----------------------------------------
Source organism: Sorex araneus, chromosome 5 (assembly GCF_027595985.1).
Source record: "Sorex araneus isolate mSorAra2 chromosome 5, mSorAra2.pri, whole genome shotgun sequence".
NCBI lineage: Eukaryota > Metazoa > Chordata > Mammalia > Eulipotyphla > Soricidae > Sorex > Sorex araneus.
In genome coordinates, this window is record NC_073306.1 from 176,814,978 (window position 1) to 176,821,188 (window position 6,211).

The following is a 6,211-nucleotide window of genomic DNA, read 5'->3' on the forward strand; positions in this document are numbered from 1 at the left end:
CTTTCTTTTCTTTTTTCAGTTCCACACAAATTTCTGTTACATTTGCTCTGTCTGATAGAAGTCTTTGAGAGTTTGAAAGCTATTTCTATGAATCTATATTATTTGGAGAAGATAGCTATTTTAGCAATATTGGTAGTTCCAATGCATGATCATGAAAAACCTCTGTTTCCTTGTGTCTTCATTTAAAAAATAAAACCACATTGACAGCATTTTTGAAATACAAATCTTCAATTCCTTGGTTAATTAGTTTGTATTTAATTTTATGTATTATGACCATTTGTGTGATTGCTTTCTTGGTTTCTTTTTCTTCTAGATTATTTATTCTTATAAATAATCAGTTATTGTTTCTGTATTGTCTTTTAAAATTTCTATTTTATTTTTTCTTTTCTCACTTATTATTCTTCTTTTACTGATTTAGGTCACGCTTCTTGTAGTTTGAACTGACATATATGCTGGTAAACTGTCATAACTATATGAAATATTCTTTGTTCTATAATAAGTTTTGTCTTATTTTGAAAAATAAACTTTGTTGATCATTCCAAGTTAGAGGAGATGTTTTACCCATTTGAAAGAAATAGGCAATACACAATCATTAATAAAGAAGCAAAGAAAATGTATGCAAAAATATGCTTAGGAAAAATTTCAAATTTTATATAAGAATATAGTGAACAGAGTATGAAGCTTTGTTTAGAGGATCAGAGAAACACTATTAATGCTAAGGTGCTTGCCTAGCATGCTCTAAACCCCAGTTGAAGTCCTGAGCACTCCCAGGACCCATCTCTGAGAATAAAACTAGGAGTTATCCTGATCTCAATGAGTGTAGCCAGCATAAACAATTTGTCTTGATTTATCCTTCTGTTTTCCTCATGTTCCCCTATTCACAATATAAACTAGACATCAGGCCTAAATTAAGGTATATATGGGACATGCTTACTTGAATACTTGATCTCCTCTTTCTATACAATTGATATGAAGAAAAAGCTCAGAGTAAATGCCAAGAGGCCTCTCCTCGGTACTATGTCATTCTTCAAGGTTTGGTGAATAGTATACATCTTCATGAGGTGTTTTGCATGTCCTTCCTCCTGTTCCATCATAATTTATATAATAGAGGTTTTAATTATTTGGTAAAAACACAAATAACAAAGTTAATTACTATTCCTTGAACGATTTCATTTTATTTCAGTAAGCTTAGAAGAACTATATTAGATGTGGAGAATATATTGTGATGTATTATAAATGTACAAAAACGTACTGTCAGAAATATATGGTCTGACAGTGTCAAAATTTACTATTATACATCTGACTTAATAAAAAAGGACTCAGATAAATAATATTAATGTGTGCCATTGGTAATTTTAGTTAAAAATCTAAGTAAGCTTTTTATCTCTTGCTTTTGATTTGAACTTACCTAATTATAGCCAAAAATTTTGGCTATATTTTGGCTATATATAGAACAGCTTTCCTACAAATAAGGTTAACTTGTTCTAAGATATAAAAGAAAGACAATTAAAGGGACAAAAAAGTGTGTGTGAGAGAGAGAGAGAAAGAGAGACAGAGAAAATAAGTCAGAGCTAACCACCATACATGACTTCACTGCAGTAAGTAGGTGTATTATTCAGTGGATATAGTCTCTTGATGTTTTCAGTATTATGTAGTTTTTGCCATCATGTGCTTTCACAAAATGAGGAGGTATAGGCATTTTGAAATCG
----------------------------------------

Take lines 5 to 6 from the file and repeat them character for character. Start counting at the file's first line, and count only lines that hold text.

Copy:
The following is a 6,211-nucleotide window of genomic DNA, read 5'->3' on the forward strand; positions in this document are numbered from 1 at the left end:
CTTTCTTTTCTTTTTTCAGTTCCACACAAATTTCTGTTACATTTGCTCTGTCTGATAGAAGTCTTTGAGAGTTTGAAAGCTATTTCTATGAATCTATATTATTTGGAGAAGATAGCTATTTTAGCAATATTGGTAGTTCCAATGCATGATCATGAAAAACCTCTGTTTCCTTGTGTCTTCATTTAAAAAATAAAACCACATTGACAGCATTTTTGAAATACAAATCTTCAATTCCTTGGTTAATTAGTTTGTATTTAATTTTATGTATTATGACCATTTGTGTGATTGCTTTCTTGGTTTCTTTTTCTTCTAGATTATTTATTCTTATAAATAATCAGTTATTGTTTCTGTATTGTCTTTTAAAATTTCTATTTTATTTTTTCTTTTCTCACTTATTATTCTTCTTTTACTGATTTAGGTCACGCTTCTTGTAGTTTGAACTGACATATATGCTGGTAAACTGTCATAACTATATGAAATATTCTTTGTTCTATAATAAGTTTTGTCTTATTTTGAAAAATAAACTTTGTTGATCATTCCAAGTTAGAGGAGATGTTTTACCCATTTGAAAGAAATAGGCAATACACAATCATTAATAAAGAAGCAAAGAAAATGTATGCAAAAATATGCTTAGGAAAAATTTCAAATTTTATATAAGAATATAGTGAACAGAGTATGAAGCTTTGTTTAGAGGATCAGAGAAACACTATTAATGCTAAGGTGCTTGCCTAGCATGCTCTAAACCCCAGTTGAAGTCCTGAGCACTCCCAGGACCCATCTCTGAGAATAAAACTAGGAGTTATCCTGATCTCAATGAGTGTAGCCAGCATAAACAATTTGTCTTGATTTATCCTTCTGTTTTCCTCATGTTCCCCTATTCACAATATAAACTAGACATCAGGCCTAAATTAAGGTATATATGGGACATGCTTACTTGAATACTTGATCTCCTCTTTCTATACAATTGATATGAAGAAAAAGCTCAGAGTAAATGCCAAGAGGCCTCTCCTCGGTACTATGTCATTCTTCAAGGTTTGGTGAATAGTATACATCTTCATGAGGTGTTTTGCATGTCCTTCCTCCTGTTCCATCATAATTTATATAATAGAGGTTTTAATTATTTGGTAAAAACACAAATAACAAAGTTAATTACTATTCCTTGAACGATTTCATTTTATTTCAGTAAGCTTAGAAGAACTATATTAGATGTGGAGAATATATTGTGATGTATTATAAATGTACAAAAACGTACTGTCAGAAATATATGGTCTGACAGTGTCAAAATTTACTATTATACATCTGACTTAATAAAAAAGGACTCAGATAAATAATATTAATGTGTGCCATTGGTAATTTTAGTTAAAAATCTAAGTAAGCTTTTTATCTCTTGCTTTTGATTTGAACTTACCTAATTATAGCCAAAAATTTTGGCTATATTTTGGCTATATATAGAACAGCTTTCCTACAAATAAGGTTAACTTGTTCTAAGATATAAAAGAAAGACAATTAAAGGGACAAAAAAGTGTGTGTGAGAGAGAGAGAGAAAGAGAGACAGAGAAAATAAGTCAGAGCTAACCACCATACATGACTTCACTGCAGTAAGTAGGTGTATTATTCAGTGGATATAGTCTCTTGATGTTTTCAGTATTATGTAGTTTTTGCCATCATGTGCTTTCACAAAATGAGGAGGTATAGGCATTTTGAAATCG